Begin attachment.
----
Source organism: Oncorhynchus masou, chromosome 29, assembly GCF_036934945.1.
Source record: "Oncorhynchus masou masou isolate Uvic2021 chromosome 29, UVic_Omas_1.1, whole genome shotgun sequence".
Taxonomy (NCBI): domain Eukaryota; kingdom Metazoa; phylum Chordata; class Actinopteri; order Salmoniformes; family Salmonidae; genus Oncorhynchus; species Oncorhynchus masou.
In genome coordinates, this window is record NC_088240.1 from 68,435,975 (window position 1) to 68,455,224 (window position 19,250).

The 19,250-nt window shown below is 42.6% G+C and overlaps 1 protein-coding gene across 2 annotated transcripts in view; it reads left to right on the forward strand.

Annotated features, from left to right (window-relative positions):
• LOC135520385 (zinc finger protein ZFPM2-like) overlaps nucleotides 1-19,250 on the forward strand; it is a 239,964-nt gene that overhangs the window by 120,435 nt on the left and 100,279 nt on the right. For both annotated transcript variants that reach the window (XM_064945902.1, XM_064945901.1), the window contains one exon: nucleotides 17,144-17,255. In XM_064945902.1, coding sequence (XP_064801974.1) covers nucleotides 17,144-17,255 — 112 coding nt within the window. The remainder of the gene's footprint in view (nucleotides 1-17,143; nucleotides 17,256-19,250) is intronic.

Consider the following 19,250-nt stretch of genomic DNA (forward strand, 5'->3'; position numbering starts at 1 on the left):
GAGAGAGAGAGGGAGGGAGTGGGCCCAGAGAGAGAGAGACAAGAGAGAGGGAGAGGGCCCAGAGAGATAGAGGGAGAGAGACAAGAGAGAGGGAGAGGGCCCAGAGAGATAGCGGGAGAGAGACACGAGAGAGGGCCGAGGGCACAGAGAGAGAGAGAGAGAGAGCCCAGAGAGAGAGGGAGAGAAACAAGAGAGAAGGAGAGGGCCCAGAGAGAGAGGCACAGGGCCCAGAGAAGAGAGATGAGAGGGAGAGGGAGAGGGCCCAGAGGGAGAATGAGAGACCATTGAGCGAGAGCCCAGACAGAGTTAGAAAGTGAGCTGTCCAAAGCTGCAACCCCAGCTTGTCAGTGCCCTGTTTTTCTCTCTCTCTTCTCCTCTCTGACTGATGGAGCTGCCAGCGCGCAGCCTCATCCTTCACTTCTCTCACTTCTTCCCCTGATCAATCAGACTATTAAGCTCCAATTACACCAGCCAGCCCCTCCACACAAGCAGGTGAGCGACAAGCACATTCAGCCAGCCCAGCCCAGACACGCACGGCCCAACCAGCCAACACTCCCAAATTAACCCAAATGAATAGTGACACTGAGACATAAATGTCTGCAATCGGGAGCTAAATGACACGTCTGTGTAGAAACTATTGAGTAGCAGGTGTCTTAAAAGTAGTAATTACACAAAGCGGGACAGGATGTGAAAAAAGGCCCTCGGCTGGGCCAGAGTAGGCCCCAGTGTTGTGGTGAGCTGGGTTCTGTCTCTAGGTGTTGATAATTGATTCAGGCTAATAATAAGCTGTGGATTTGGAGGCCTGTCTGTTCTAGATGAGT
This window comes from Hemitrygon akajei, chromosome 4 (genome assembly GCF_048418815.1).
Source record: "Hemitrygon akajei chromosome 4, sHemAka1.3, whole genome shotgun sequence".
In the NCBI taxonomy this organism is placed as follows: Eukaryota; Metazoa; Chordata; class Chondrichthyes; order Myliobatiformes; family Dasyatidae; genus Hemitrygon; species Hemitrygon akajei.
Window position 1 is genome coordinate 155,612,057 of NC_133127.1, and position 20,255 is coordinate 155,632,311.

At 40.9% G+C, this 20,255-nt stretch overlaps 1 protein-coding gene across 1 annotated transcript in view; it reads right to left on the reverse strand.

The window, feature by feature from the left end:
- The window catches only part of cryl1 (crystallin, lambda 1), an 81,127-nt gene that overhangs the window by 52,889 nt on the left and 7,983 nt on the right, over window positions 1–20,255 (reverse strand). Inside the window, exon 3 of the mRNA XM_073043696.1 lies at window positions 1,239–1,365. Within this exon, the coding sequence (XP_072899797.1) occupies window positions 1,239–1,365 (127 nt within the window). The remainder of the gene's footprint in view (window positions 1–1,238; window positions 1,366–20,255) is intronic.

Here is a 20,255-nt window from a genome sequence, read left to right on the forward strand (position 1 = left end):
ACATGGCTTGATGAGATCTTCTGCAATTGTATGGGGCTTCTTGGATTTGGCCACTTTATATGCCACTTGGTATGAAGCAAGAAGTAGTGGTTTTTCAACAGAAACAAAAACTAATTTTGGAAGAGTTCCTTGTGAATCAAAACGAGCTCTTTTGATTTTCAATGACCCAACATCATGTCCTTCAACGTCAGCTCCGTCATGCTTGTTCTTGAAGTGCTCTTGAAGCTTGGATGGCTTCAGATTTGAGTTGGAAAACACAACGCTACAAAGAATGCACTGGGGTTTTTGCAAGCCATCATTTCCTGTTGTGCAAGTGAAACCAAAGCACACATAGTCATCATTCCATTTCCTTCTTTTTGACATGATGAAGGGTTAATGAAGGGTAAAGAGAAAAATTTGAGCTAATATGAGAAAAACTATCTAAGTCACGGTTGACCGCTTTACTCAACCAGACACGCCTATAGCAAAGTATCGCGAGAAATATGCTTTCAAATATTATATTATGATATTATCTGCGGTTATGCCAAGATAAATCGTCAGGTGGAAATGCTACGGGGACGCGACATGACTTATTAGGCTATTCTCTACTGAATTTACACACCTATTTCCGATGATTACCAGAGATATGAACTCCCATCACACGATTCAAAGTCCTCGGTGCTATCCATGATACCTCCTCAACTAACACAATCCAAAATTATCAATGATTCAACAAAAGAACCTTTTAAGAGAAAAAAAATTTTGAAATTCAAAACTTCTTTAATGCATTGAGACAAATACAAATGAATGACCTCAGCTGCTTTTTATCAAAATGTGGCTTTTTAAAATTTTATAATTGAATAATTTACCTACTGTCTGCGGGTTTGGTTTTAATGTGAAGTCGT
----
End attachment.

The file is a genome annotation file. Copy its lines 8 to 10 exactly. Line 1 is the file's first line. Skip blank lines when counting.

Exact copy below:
Consider the following 19,250-nt stretch of genomic DNA (forward strand, 5'->3'; position numbering starts at 1 on the left):
GAGAGAGAGAGGGAGGGAGTGGGCCCAGAGAGAGAGAGACAAGAGAGAGGGAGAGGGCCCAGAGAGATAGAGGGAGAGAGACAAGAGAGAGGGAGAGGGCCCAGAGAGATAGCGGGAGAGAGACACGAGAGAGGGCCGAGGGCACAGAGAGAGAGAGAGAGAGAGCCCAGAGAGAGAGGGAGAGAAACAAGAGAGAAGGAGAGGGCCCAGAGAGAGAGGCACAGGGCCCAGAGAAGAGAGATGAGAGGGAGAGGGAGAGGGCCCAGAGGGAGAATGAGAGACCATTGAGCGAGAGCCCAGACAGAGTTAGAAAGTGAGCTGTCCAAAGCTGCAACCCCAGCTTGTCAGTGCCCTGTTTTTCTCTCTCTCTTCTCCTCTCTGACTGATGGAGCTGCCAGCGCGCAGCCTCATCCTTCACTTCTCTCACTTCTTCCCCTGATCAATCAGACTATTAAGCTCCAATTACACCAGCCAGCCCCTCCACACAAGCAGGTGAGCGACAAGCACATTCAGCCAGCCCAGCCCAGACACGCACGGCCCAACCAGCCAACACTCCCAAATTAACCCAAATGAATAGTGACACTGAGACATAAATGTCTGCAATCGGGAGCTAAATGACACGTCTGTGTAGAAACTATTGAGTAGCAGGTGTCTTAAAAGTAGTAATTACACAAAGCGGGACAGGATGTGAAAAAAGGCCCTCGGCTGGGCCAGAGTAGGCCCCAGTGTTGTGGTGAGCTGGGTTCTGTCTCTAGGTGTTGATAATTGATTCAGGCTAATAATAAGCTGTGGATTTGGAGGCCTGTCTGTTCTAGATGAGT
This window comes from Hemitrygon akajei, chromosome 4 (genome assembly GCF_048418815.1).